Back to school

Da Silva sees the natural problem-solving abilities of engineers as being key in figuring out ways forward following disasters. “The way [engineers] think is that we see problems and we are very good at systematically thinking about the steps that need to be taken to solve those problems,” she said, citing the issue of schools being damaged by a major earthquake in Nepal.

“We needed to get information about the damage, so we designed an app and trained local engineers to survey the schools and provide that information.”

Schools are particularly important for getting families and societies back up and running after a disaster, noted Da Silva, who has been working with the World Bank on the Global Program for Safer Schools to improve the quality of buildings.

“There is a desperate shortfall in the number of classrooms in the world, and lots of classrooms get designed or built poorly. Then, if there is an event such as an earthquake or a cyclone, children can be killed or injured, or there may be nowhere for them to go to school following the disaster,” she said. “Children going to school is such a part of normal day-to-day life, and not having a school sets them back as individuals and it sets back the community, so it is really important to ensure that we build schools well.”

City works

As more and more humans around the world live in urban areas, we also need to ensure our cities are well engineered for a changing world, according to Da Silva. “Half the world’s population lives in cities now, and that is expected to rise to about 70pc by 2050,” she said.

“If we are going to manage as a human race, we need to make sure cities work for us. They have been seen as attractive places for jobs and opportunities, and that means that assets and people are concentrated – so, if there is an event like an earthquake or a storm, the losses can be huge.”

Building safety into cities is key, particularly as the world faces an uncertain future with climate change, noted Da Silva. “Cities will always experience shocks and stresses, that is normal – but the things that make cities work are the infrastructure such as water supplies and energy. It’s important that we build cities that are as safe as they can be.”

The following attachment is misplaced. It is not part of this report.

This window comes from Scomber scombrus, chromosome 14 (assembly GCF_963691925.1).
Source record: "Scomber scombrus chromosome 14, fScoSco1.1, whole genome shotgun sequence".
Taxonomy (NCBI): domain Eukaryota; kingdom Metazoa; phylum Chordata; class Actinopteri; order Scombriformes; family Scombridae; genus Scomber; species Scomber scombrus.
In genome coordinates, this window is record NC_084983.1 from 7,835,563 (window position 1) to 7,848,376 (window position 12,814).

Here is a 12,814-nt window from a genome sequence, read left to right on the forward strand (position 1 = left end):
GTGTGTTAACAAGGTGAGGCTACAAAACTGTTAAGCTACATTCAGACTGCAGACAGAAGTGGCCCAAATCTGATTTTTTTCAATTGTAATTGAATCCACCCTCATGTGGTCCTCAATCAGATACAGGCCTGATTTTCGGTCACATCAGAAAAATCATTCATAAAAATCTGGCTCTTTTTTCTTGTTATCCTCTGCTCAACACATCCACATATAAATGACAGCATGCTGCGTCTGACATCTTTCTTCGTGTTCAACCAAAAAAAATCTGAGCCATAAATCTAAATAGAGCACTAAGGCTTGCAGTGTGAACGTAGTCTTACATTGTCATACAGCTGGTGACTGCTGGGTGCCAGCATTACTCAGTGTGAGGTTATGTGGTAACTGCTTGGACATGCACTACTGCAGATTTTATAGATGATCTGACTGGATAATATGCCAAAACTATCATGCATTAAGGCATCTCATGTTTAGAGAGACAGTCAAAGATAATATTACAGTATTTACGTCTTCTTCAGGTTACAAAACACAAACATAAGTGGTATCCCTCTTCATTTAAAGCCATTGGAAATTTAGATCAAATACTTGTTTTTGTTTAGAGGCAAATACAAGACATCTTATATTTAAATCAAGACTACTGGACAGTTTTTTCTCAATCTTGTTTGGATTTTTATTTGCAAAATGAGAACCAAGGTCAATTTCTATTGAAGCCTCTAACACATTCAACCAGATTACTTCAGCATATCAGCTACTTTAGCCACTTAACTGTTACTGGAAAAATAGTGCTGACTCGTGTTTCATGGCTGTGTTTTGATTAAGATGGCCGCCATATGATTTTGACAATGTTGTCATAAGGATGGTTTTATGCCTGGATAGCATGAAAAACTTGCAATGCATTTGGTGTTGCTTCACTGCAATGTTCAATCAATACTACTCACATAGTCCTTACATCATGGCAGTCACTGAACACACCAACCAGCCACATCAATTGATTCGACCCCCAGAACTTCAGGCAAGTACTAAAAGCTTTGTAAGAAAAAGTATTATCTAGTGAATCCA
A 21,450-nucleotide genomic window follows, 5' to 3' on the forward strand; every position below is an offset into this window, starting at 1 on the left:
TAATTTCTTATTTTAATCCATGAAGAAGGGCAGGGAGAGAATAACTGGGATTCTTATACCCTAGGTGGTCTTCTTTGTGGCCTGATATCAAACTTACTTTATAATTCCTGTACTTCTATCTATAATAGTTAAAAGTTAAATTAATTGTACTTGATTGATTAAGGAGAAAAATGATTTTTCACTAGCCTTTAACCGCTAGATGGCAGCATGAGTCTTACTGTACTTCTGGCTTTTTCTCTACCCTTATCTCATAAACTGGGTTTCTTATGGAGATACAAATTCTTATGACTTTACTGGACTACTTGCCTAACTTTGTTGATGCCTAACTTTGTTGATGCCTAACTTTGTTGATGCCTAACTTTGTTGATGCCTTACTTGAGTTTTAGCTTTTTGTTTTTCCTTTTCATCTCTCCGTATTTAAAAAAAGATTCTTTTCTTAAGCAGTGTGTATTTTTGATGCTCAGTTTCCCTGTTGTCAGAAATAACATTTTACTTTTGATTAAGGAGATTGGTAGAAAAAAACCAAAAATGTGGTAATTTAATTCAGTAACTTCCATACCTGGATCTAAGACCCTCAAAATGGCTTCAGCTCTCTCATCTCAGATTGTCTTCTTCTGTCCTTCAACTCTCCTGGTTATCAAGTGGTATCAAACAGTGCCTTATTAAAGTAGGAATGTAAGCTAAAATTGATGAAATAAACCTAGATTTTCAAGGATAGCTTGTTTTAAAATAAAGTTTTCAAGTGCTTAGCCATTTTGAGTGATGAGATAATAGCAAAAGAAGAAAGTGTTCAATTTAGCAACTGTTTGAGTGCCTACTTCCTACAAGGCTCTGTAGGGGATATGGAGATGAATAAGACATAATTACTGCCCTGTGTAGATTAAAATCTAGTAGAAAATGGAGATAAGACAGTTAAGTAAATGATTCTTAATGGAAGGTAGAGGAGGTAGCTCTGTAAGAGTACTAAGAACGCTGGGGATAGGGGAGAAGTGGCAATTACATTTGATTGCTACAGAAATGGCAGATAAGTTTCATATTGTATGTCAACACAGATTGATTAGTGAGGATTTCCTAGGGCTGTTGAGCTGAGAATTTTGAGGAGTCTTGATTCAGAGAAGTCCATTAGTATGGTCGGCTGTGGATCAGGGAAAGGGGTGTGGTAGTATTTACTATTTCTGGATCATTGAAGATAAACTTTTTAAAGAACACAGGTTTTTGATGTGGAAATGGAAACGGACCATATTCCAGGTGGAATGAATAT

Engineering for society

One of the challenges in engineering, at least in the UK, is that not enough people are studying the subject, and Da Silva would like students and teachers to broaden their thinking on the role that engineers play in the world.

“The fundamental issue starts with school; teachers don’t have enough awareness of how incredibly important engineering is for society and what kids need to study to become engineers,” she said.

“We need to engage with teachers and help them realise how important engineering is – particularly civil and structural engineering – in brokering the relationship between people and planet.”

Da Silva’s Gold Medal address at TCD will take place on Thursday 25 January. It will be hosted by Arup and the Royal Irish Academy, and will be introduced by former president of Ireland, Mary Robinson. To register on the waiting list for tickets, click here.

Want stories like this and more direct to your inbox? Sign up for Tech Trends, Silicon Republic’s weekly digest of need-to-know tech news.

Dr Claire O’Connell is a scientist-turned-writer with a PhD in cell biology and a master’s in science communication